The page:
Simultaneous Vs Consecutive interpretation - Why are they so different?
1st Feb 2013
An interpreter is a mediator for people who are dealing with language barriers. They convert a thought or expression in a source language into an expression with a comparable meaning in a target language. The interpreter's function is to convey every semantic element (tone and register) and every intention and feeling of the message that the source-language speaker is directing to target-language recipients.
The first introduction and employment of simultaneous interpretation was the Nuremberg Trials which were series of military tribunals held by the Allied forces of World War II in 1945-46. Then in the late 1940s and the early 1950s, United Nations officials introduced simultaneous interpretation as a preferred method for the majority of UN meetings because it saved time and improved the quality of the output.
In Simultaneous Interpretation (SI), the participants wear headphones, and the interpreter renders the speaker's words into the target language as quickly as he or she can formulate it from the source language, while the source-language speaker continuously speaks; an oral-language SI interpreter, sitting in a sound-proof booth, speaks into a microphone, while clearly seeing and hearing the source-language speaker via earphones. The simultaneous interpretation is rendered to the target-language listeners via their earphones.
Simultaneous interpretation is normally for congresses or conferences and it’s very intense.
In Consecutive Interpreting (CI), the interpreter speaks after the source-language speaker has finished speaking. The speech is divided into segments, and the interpreter sits or stands beside the source-language speaker, listening and taking notes as the speaker progresses through the message. When the speaker pauses or finishes speaking, the interpreter then renders a portion of the message or the entire message in the target language. Consecutively interpreted speeches, or segments of them, tend to be short. Fifty years ago, the CI interpreter would render speeches of 20 or 30 minutes; today, 10 or 15 minutes is considered too long. Sometimes, however, depending upon the setting or subject matter, and upon the interpreter's capacity to memorize, the interpreter may ask the speaker to pause after each sentence or after each clause. Sentence-by-sentence interpreting requires less memorization and therefore lower likelihood for omissions,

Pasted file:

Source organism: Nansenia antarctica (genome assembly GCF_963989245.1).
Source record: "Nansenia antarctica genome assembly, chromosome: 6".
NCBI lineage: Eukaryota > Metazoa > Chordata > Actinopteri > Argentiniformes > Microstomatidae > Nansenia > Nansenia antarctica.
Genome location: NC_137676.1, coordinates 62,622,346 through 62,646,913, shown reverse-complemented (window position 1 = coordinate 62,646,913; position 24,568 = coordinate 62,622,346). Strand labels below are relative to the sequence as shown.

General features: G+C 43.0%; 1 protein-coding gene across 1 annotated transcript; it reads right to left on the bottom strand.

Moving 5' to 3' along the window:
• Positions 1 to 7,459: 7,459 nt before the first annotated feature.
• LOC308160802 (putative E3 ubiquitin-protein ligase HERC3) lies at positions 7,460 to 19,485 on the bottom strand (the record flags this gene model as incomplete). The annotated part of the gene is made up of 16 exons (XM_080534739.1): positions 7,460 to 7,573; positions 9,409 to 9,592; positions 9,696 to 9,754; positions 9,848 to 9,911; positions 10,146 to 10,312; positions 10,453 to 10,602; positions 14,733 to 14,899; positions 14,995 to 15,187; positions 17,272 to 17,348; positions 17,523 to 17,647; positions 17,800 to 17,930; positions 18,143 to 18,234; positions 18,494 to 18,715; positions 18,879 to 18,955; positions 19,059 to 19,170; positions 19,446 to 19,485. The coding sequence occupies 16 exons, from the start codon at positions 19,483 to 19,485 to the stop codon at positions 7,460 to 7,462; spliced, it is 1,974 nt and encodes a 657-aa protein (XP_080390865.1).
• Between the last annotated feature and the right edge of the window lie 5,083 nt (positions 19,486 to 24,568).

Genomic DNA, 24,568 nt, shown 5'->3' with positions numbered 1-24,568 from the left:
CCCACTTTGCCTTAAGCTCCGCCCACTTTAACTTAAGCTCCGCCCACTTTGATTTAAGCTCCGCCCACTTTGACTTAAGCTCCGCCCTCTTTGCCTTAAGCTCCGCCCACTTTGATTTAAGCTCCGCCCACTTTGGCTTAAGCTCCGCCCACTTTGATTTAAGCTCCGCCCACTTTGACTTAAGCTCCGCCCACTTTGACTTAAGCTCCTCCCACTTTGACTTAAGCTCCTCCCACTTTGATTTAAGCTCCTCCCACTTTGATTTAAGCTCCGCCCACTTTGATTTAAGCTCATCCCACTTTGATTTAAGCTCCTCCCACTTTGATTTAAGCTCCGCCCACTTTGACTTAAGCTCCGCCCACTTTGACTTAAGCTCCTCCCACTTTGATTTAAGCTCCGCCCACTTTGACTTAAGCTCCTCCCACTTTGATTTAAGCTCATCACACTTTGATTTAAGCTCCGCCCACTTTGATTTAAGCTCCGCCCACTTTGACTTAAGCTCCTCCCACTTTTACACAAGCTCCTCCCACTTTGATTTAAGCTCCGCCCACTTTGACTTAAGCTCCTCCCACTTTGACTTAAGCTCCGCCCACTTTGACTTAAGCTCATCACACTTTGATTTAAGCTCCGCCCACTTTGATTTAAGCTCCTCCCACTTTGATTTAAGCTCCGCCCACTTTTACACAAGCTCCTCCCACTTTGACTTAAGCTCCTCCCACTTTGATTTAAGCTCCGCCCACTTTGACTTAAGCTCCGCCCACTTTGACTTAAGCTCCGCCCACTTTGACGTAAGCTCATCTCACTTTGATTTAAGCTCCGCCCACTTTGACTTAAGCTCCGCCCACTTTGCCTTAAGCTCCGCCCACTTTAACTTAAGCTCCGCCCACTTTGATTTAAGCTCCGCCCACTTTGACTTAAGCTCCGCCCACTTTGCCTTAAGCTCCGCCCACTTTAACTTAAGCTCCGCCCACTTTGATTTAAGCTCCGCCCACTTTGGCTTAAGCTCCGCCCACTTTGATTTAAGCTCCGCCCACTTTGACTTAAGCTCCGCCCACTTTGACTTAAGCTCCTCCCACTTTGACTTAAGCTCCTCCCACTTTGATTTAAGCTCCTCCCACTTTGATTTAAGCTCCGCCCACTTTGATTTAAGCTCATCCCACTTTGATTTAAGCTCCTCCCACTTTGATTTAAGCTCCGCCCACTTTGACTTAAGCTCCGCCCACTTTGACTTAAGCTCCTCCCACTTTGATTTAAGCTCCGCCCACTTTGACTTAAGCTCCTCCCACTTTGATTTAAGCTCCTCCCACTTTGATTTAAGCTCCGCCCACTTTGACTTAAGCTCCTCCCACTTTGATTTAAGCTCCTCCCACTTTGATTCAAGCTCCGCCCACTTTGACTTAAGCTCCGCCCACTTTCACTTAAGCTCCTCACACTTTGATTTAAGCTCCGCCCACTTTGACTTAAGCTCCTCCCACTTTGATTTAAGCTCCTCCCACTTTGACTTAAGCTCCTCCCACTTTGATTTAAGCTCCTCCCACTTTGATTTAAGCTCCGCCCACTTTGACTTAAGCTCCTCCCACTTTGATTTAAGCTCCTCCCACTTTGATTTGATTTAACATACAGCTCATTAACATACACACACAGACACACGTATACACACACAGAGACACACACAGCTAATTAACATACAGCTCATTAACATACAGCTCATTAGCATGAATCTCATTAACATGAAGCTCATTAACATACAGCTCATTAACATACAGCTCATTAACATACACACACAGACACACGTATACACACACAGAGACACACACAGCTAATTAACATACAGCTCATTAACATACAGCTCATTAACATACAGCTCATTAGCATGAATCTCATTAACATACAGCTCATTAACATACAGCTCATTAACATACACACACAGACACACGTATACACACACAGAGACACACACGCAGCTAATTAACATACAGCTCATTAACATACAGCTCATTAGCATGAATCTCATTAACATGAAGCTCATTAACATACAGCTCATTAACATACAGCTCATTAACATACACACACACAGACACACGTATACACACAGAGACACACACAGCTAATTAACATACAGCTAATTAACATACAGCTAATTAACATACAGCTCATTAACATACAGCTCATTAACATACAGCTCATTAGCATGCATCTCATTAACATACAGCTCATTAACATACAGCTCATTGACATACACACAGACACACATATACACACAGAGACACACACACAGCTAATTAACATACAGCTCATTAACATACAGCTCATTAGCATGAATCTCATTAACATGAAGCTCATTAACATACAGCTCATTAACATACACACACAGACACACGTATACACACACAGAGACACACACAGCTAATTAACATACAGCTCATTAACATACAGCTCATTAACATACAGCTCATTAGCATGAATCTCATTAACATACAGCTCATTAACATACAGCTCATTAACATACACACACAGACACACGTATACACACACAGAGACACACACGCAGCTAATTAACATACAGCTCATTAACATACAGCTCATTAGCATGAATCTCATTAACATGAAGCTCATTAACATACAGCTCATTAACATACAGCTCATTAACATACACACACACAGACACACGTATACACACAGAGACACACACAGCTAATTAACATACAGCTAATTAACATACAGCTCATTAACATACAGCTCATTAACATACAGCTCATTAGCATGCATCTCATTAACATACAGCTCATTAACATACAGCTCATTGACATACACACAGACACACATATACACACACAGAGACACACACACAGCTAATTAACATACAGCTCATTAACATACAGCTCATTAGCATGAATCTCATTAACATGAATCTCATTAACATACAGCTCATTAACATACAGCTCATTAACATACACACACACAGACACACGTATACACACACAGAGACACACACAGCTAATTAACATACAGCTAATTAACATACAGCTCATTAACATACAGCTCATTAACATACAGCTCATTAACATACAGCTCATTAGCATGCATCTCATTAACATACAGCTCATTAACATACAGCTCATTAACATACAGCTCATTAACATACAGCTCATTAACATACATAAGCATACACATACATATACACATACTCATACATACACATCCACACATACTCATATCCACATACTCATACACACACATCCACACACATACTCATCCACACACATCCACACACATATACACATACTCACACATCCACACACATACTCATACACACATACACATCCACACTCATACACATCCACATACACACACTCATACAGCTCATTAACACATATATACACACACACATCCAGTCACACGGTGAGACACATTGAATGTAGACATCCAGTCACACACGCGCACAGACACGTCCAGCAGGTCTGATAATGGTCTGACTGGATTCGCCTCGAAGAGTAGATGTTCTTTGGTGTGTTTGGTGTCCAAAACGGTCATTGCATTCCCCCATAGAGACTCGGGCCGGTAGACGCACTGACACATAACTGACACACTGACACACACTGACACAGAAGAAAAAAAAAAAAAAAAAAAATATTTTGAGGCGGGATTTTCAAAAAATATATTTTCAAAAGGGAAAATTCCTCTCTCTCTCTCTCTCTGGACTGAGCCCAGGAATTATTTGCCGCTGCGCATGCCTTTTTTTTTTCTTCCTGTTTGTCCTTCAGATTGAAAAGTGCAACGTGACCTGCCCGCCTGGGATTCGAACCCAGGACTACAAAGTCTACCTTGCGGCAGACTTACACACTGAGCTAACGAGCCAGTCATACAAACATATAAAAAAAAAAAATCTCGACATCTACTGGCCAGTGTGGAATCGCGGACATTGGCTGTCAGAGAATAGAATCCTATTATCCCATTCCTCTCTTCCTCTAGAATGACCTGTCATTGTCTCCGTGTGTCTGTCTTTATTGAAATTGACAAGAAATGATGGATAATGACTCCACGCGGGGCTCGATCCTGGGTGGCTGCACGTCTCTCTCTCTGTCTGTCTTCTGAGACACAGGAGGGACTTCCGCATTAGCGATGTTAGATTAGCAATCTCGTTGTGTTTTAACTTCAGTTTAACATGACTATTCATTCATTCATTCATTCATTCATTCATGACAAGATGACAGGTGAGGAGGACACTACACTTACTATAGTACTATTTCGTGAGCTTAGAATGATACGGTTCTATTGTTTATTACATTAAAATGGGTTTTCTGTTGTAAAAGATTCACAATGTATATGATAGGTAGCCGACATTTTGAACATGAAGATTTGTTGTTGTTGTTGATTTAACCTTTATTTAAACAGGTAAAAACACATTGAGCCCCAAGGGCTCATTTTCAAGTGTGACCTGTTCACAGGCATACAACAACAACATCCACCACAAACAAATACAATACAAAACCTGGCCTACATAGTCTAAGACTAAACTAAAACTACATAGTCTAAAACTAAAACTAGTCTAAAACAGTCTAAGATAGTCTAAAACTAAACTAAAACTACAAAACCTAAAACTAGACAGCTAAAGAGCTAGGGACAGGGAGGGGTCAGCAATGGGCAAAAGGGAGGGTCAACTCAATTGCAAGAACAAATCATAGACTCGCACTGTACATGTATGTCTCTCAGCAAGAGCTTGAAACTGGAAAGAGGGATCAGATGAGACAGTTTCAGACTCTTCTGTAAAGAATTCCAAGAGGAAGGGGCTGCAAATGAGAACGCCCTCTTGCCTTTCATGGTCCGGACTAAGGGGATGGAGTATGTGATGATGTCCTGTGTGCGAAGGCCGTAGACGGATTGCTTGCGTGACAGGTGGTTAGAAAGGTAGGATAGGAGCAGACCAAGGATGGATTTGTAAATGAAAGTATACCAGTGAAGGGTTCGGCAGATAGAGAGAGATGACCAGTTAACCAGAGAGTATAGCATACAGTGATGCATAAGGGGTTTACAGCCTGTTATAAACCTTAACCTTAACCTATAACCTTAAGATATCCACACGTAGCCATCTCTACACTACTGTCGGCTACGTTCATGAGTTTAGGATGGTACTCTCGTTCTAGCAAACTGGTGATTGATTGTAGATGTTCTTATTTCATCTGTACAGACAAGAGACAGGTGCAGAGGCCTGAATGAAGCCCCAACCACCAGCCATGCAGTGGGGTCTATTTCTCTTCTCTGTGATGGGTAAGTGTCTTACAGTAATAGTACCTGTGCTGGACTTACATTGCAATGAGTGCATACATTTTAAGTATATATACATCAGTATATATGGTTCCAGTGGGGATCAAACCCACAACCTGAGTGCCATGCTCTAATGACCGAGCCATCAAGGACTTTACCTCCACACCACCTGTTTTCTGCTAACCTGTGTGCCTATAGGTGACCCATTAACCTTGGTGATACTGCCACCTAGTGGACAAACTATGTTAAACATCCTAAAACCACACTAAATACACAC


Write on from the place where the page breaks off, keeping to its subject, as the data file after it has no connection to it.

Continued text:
Simultaneous Vs Consecutive
In deciding whether to use the consecutive or the simultaneous mode of interpreting, interpreters and the users of interpreter services must recognize the impact of these modes. Consecutive interpreters have more control over the situation: They can clarify ambiguities, ask for repetitions, or determine the meaning of problem terms. Consecutive interpreting is still taught in most schools of conference interpreting and is considered a stepping stone to learning proper techniques for simultaneous interpreting.
Simultaneous interpreting saves time. For example in courts it saves valuable court time. As soon as counsel finishes asking a question, the witness’s answer is forthcoming. It is more accurate than relying on the interpreter retaining long passages of oftentimes disjointed information, as is needed for consecutive interpreting. This method makes it unnecessary for the interpreter to request that a question be repeated. Everyone wearing a headset can hear the witness’s answer clearly, in spite of sometimes unfavourable courtroom acoustics. Interpreter fatigue is kept at a minimum, as the tension of trying to accurately retain long passages is reduced. The result is higher-quality interpretation.
In conclusion, scholars and professional interpreters generally agree that consecutive interpreting is preferable when absolute precision is required, but in today’s fast-paced world it is often regarded as a fine art, a luxury that may have to be dispensed with when time is of the essence.
Afshan Deen, Head of Interpreting Department
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